Perhaps the biggest single achievement is the progressive development of a discrete estate for girls. Following a commitment in 1999 by my right honourable friend the Secretary of State for Justice, in his then role of Home Secretary, all 15 and 16 year-old girls were moved out of Prison Service accommodation by the end of 2003. That was a major step, but we followed it by developing five new special units for 17 year-old girls within the Prison Service estate but entirely separate from adults and young adults. The opening of the last of these facilities, at Foston Hall, Derbyshire in January last year, marked the completion of the separate girls’ estate. Inspection reports have repeatedly praised the work of the new units. They are clearly an important step towards creating the secure estate that we want to see.

However, progress has not stopped. The Youth Justice Board is now concentrating on its next priority for the secure estate, which is getting better provision for 15 and 16 year-old boys who are more vulnerable. A new unit is being developed at Wetherby young offender institution, which is due to open in October. My noble friend Lord Judd rightly reminded us of the need for vision. I believe that we are applying ourselves to a vision for the medium-term future in this area. In respect of ensuring that the quality of the criminal justice estates is better suited to the needs of the young people who are placed in custody, I hope that he will accept that we are at least taking some sensible steps forward.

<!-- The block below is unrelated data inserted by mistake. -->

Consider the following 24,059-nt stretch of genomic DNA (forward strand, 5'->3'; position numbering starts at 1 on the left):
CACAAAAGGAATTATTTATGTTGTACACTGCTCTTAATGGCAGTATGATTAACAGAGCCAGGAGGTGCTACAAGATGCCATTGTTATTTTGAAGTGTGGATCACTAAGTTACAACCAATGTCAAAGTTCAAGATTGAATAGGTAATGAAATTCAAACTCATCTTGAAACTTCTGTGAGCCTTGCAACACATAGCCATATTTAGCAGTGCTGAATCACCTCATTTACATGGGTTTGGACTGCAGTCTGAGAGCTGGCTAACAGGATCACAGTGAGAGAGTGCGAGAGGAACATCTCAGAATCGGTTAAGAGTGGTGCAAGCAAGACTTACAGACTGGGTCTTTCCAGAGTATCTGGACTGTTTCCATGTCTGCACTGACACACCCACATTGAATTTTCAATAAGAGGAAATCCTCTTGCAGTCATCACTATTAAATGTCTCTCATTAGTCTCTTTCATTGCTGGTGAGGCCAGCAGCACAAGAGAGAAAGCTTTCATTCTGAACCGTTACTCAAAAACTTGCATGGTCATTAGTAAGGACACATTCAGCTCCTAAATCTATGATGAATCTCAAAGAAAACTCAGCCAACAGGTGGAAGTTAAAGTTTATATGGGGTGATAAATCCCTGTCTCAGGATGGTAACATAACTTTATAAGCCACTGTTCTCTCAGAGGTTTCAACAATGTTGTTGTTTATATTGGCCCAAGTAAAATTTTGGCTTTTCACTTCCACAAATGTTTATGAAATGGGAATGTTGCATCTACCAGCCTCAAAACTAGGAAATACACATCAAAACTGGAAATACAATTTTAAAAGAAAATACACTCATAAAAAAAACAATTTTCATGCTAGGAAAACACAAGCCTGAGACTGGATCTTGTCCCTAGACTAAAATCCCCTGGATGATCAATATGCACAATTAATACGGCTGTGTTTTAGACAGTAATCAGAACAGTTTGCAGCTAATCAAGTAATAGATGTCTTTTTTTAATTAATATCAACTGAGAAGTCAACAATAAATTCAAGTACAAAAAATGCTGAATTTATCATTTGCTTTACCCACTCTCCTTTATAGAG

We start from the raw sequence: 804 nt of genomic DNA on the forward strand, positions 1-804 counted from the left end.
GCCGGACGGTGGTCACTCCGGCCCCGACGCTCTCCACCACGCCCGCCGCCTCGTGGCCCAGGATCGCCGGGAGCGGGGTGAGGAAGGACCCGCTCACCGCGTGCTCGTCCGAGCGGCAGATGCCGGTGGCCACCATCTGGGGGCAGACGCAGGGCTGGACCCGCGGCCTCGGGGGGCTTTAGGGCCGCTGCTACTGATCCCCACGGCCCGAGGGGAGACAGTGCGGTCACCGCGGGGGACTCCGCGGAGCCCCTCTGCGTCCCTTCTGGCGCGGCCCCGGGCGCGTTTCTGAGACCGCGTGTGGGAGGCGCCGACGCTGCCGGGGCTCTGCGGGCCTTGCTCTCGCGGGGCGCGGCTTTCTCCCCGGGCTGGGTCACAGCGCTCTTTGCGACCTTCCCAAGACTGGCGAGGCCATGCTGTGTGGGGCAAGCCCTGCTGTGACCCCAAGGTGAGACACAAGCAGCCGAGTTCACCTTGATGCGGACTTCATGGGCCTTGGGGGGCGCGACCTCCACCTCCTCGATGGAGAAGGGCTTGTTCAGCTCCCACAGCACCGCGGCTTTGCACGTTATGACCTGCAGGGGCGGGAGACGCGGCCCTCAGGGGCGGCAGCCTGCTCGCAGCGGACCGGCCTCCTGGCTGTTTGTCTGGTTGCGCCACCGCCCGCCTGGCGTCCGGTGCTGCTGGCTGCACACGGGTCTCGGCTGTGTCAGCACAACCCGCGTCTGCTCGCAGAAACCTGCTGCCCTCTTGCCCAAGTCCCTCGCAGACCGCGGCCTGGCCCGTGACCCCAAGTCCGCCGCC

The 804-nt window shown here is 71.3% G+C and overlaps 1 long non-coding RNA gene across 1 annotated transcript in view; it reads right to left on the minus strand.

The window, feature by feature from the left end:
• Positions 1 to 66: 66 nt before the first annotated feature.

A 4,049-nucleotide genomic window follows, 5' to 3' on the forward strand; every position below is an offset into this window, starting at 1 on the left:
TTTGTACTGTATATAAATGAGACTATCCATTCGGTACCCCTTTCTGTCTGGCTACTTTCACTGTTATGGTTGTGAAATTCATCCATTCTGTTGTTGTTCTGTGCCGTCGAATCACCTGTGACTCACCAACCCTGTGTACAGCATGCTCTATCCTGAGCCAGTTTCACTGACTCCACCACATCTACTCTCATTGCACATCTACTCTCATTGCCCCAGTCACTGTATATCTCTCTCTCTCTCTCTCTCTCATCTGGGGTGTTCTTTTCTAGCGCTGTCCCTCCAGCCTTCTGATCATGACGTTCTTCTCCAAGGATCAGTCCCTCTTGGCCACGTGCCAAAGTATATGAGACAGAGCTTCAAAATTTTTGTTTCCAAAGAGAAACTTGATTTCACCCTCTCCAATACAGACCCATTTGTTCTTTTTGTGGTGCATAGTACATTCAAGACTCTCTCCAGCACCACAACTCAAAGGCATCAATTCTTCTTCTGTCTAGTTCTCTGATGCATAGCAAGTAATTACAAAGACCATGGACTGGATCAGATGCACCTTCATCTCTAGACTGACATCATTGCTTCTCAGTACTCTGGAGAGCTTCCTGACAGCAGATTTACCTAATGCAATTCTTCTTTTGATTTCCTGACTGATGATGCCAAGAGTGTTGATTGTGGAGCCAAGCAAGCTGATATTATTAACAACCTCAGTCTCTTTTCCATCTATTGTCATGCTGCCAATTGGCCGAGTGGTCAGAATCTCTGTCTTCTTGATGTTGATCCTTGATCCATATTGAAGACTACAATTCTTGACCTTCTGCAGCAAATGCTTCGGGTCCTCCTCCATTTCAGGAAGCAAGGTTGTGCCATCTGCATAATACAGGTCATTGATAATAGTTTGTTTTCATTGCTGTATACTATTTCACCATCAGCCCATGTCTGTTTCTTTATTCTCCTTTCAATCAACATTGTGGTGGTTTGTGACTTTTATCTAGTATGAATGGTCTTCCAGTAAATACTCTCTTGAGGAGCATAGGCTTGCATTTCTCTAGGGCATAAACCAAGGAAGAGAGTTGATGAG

Baroness Walmsley: My Lords, will the Minister clarify a little point about the proposals for the children plan in the review? Will it look at all options, including the radical one that was not accepted in 2000, when the noble Lord, Lord Ramsbotham, suggested that children’s custody should be taken away from the Prison Service and given to a different organisation with a child-centred focus? Will it be that broad-minded?

Lord Adonis: My Lords, I am not a direct party to the review, so I am unable to answer the noble Baroness. If there is anything more I can say, I shall come back to her.

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Lord Judd: My Lords, the point just made by the noble Baroness is very important. I am sure that my noble friend would have all possible support if he were to pursue it with those who carry mainstream responsibility. It is not an abstract theory, but follows the example of some countries that have successfully taken that road.

I thank the Minister for his reply, to which I listened carefully. I also thank all the noble Lords who have associated themselves with and spoken to my amendment tonight. I am aware that it was a Duke from the other side of the Pennines from where I live who marched his troops to the top of the hill and then marched them down again. I am always determined to demonstrate from our side of the Pennines that we are made of tougher stuff. It seems that my noble friend has left certain doors ajar if not open. We should be working on that. I hope that when we are discussing these matters at Report stage of the Criminal Justice and Immigration Bill we will get as positive and sensitive a response as we have had from my noble friend. That is terribly important.